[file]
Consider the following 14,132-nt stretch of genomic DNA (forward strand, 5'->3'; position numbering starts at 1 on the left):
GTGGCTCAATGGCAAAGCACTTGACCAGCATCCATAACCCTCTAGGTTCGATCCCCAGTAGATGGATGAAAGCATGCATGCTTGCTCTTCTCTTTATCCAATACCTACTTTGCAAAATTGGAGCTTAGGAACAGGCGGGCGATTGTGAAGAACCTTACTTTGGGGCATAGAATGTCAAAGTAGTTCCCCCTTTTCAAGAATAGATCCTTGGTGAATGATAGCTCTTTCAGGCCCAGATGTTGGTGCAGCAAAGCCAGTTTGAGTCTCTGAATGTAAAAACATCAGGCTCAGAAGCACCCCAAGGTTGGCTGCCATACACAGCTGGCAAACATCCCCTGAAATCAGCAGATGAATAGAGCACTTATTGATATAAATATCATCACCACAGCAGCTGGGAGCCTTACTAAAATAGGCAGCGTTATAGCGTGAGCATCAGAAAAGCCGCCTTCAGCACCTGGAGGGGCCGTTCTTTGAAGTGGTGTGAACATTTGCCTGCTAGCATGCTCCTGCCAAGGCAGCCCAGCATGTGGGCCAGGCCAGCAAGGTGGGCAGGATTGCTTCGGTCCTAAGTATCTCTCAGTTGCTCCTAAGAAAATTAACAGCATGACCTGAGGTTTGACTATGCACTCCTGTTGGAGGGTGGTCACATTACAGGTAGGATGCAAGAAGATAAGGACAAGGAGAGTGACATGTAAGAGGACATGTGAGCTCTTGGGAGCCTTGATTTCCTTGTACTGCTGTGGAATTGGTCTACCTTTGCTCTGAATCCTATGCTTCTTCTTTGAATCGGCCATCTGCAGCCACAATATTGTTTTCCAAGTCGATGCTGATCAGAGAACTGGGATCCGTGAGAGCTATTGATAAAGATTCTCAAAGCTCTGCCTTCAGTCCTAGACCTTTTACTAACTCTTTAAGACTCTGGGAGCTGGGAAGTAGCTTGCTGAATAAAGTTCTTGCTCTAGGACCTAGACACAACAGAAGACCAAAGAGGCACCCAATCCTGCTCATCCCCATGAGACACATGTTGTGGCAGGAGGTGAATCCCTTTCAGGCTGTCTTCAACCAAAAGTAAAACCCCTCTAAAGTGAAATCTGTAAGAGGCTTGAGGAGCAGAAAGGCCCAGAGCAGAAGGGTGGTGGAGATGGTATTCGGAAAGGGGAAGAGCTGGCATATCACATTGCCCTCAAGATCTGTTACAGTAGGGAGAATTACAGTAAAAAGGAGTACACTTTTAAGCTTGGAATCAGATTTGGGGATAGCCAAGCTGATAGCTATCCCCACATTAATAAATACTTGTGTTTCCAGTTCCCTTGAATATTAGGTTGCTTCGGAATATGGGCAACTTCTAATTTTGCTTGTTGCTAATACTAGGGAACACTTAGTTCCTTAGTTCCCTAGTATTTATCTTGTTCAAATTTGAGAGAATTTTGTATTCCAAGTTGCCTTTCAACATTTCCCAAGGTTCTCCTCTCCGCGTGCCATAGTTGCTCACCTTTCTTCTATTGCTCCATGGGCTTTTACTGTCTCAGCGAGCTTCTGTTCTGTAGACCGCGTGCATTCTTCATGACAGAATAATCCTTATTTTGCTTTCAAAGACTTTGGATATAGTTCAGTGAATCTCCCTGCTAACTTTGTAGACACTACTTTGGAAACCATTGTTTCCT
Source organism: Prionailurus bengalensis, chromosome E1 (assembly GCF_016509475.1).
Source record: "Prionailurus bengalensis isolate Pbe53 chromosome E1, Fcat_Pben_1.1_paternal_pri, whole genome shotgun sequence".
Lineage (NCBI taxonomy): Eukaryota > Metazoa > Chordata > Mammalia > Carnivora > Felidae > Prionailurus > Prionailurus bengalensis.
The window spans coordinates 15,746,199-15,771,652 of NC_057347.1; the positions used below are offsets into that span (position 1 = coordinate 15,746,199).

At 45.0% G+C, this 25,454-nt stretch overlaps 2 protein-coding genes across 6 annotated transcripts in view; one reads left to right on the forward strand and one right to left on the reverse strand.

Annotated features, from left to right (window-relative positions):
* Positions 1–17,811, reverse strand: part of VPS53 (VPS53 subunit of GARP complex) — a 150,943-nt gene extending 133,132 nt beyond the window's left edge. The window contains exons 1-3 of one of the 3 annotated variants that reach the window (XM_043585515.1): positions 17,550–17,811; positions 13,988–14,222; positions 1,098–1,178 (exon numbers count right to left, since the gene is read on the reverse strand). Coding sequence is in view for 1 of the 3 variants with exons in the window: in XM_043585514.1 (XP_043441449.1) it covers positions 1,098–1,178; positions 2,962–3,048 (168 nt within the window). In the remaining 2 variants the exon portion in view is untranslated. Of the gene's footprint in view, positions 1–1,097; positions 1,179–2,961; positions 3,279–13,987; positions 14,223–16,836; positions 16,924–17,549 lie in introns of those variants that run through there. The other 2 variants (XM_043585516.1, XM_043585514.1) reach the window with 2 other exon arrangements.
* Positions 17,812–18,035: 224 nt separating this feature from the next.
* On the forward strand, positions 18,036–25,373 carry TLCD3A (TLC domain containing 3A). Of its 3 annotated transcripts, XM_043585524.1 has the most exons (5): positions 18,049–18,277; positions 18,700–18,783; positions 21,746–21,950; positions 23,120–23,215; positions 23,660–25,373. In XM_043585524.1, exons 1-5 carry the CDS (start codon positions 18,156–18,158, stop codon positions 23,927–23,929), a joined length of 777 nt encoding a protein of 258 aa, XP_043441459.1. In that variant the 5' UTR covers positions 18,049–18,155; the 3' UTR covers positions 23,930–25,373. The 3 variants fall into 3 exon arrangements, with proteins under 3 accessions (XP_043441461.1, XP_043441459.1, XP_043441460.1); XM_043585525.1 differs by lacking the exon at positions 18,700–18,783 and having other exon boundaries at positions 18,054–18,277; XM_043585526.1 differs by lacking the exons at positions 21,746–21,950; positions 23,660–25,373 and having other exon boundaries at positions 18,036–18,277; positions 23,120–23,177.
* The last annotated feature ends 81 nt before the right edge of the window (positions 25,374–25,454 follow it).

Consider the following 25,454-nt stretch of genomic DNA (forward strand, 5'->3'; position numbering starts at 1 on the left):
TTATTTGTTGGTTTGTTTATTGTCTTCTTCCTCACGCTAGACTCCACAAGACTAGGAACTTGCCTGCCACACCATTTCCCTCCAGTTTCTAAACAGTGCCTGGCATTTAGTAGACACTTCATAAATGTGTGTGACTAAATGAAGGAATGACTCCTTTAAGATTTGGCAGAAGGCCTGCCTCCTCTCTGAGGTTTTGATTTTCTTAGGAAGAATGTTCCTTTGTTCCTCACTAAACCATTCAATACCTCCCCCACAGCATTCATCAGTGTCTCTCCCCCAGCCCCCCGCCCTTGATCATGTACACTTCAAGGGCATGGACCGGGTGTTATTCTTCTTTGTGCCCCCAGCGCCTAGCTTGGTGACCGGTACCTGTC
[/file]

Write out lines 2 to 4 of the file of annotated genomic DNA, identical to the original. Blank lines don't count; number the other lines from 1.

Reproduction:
GTGGCTCAATGGCAAAGCACTTGACCAGCATCCATAACCCTCTAGGTTCGATCCCCAGTAGATGGATGAAAGCATGCATGCTTGCTCTTCTCTTTATCCAATACCTACTTTGCAAAATTGGAGCTTAGGAACAGGCGGGCGATTGTGAAGAACCTTACTTTGGGGCATAGAATGTCAAAGTAGTTCCCCCTTTTCAAGAATAGATCCTTGGTGAATGATAGCTCTTTCAGGCCCAGATGTTGGTGCAGCAAAGCCAGTTTGAGTCTCTGAATGTAAAAACATCAGGCTCAGAAGCACCCCAAGGTTGGCTGCCATACACAGCTGGCAAACATCCCCTGAAATCAGCAGATGAATAGAGCACTTATTGATATAAATATCATCACCACAGCAGCTGGGAGCCTTACTAAAATAGGCAGCGTTATAGCGTGAGCATCAGAAAAGCCGCCTTCAGCACCTGGAGGGGCCGTTCTTTGAAGTGGTGTGAACATTTGCCTGCTAGCATGCTCCTGCCAAGGCAGCCCAGCATGTGGGCCAGGCCAGCAAGGTGGGCAGGATTGCTTCGGTCCTAAGTATCTCTCAGTTGCTCCTAAGAAAATTAACAGCATGACCTGAGGTTTGACTATGCACTCCTGTTGGAGGGTGGTCACATTACAGGTAGGATGCAAGAAGATAAGGACAAGGAGAGTGACATGTAAGAGGACATGTGAGCTCTTGGGAGCCTTGATTTCCTTGTACTGCTGTGGAATTGGTCTACCTTTGCTCTGAATCCTATGCTTCTTCTTTGAATCGGCCATCTGCAGCCACAATATTGTTTTCCAAGTCGATGCTGATCAGAGAACTGGGATCCGTGAGAGCTATTGATAAAGATTCTCAAAGCTCTGCCTTCAGTCCTAGACCTTTTACTAACTCTTTAAGACTCTGGGAGCTGGGAAGTAGCTTGCTGAATAAAGTTCTTGCTCTAGGACCTAGACACAACAGAAGACCAAAGAGGCACCCAATCCTGCTCATCCCCATGAGACACATGTTGTGGCAGGAGGTGAATCCCTTTCAGGCTGTCTTCAACCAAAAGTAAAACCCCTCTAAAGTGAAATCTGTAAGAGGCTTGAGGAGCAGAAAGGCCCAGAGCAGAAGGGTGGTGGAGATGGTATTCGGAAAGGGGAAGAGCTGGCATATCACATTGCCCTCAAGATCTGTTACAGTAGGGAGAATTACAGTAAAAAGGAGTACACTTTTAAGCTTGGAATCAGATTTGGGGATAGCCAAGCTGATAGCTATCCCCACATTAATAAATACTTGTGTTTCCAGTTCCCTTGAATATTAGGTTGCTTCGGAATATGGGCAACTTCTAATTTTGCTTGTTGCTAATACTAGGGAACACTTAGTTCCTTAGTTCCCTAGTATTTATCTTGTTCAAATTTGAGAGAATTTTGTATTCCAAGTTGCCTTTCAACATTTCCCAAGGTTCTCCTCTCCGCGTGCCATAGTTGCTCACCTTTCTTCTATTGCTCCATGGGCTTTTACTGTCTCAGCGAGCTTCTGTTCTGTAGACCGCGTGCATTCTTCATGACAGAATAATCCTTATTTTGCTTTCAAAGACTTTGGATATAGTTCAGTGAATCTCCCTGCTAACTTTGTAGACACTACTTTGGAAACCATTGTTTCCT
Source organism: Prionailurus bengalensis, chromosome E1 (assembly GCF_016509475.1).
Source record: "Prionailurus bengalensis isolate Pbe53 chromosome E1, Fcat_Pben_1.1_paternal_pri, whole genome shotgun sequence".